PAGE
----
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Case Rep Oncol. 2010 Jan-Apr; 3(1): 72–76.
Published online 2010 March 24. doi:  10.1159/000298470
PMCID: PMC2918847

Primary Lymphoma of the Kidney in an Adult Male – The First Reported Case from Iran


We report a case of primary renal lymphoma in a 48-year-old man. He was admitted with a large homogenous right renal mass that was revealed by computed tomography scan of the abdomen and pelvis. The patient underwent transperitoneal right radical nephrectomy. Pathologic diagnosis was in favor of primary renal lymphoma.

Key Words: Primary renal lymphoma, Chemotherapy, Renal mass, Non-Hodgkin's lymphoma, Radical nephrectomy


Renal involvement is common in patients with systemic Non-Hodgkin's lymphoma. Primary renal lymphoma (PRL) is a controversial and rare disease. There is no agreement whether or not it is an initial manifestation or a rapidly systemic disease. The term PRL is applied when the disease is localized to the kidney without any sign of other organ involvement or when renal involvement is the presenting manifestation [1]. Flank pain is the most common presenting symptom, and different histologies have been reported.

Case Presentation

The patient was a 48-year-old Iranian male who was admitted due to dull abdominal pain, anorexia and fatigue. The pain began 2 months previously. In the past medical history only controlled hypertension was detected. No history of any surgery was present. BMI was 28. Physical examination showed a palpable mass in the right flank area. Hematological examination results and biochemistry lab data (renal function tests, liver function tests, and other routine lab tests) were within the normal limits, whereas urine analysis showed only microscopic hematuria (10-12 RBCs). An ultrasonographic examination of the abdomen and pelvis showed a large retroperitoneal mass of the right kidney (fig. 2). The contralateral kidney was normal. On the abdominal computed tomography (CT) scan a large homogenous right renal mass (with 17.5 × 13 cm size) was detected. Chest X-ray was within normal limits. Due to suspicion of renal cell carcinoma, transperitoneal right radical nephrectomy with lymphadenectomy was performed (fig. 3). The weight of the mass was 3,200 g. Pathologic diagnosis was in favor of Non-Hodgkin's PRL (fig. 2). Bone marrow aspiration was done postoperatively, which was normal. Systemic chemotherapy with 8 courses of CHOPP regimen (cyclophosphamide, adriamycin, vincristine, and prednisone) was initiated without complications. The patient tolerated chemotherapy well and is in good physical condition now, one year after surgery.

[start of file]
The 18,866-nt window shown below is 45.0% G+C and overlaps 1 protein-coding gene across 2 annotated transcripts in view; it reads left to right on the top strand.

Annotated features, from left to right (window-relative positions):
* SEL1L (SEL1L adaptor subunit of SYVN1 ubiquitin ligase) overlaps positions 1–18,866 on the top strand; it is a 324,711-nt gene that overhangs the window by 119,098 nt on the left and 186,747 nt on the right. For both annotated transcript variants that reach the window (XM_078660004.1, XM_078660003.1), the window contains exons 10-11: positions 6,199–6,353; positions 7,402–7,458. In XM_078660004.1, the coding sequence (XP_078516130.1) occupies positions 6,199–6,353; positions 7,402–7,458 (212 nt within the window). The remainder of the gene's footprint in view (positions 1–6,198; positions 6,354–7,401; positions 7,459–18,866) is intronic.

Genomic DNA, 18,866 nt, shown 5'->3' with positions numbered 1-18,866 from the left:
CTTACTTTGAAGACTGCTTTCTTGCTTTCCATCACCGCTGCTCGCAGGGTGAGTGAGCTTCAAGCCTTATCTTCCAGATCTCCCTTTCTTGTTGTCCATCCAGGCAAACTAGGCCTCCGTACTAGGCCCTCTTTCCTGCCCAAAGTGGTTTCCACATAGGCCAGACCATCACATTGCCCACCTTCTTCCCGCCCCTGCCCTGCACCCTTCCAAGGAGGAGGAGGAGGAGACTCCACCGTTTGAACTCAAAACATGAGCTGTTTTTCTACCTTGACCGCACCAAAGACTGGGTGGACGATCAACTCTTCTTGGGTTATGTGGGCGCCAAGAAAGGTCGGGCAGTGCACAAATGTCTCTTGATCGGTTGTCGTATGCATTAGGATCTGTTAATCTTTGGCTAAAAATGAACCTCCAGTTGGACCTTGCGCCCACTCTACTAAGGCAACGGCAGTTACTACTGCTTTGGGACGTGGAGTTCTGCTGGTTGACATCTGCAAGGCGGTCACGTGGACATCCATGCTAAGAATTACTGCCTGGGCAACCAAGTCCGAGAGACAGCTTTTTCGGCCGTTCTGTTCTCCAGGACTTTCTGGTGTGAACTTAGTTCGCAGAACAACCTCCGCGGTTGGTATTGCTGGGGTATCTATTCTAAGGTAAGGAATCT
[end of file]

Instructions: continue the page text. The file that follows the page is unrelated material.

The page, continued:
Fig. 2
Abdominal CT scan revealing a near homogenous mass of the right kidney.
Fig. 3
Abdominal CT scan, two weeks after operation and before systemic chemotherapy, revealing no residual tumor or para-aortic lymph nodes.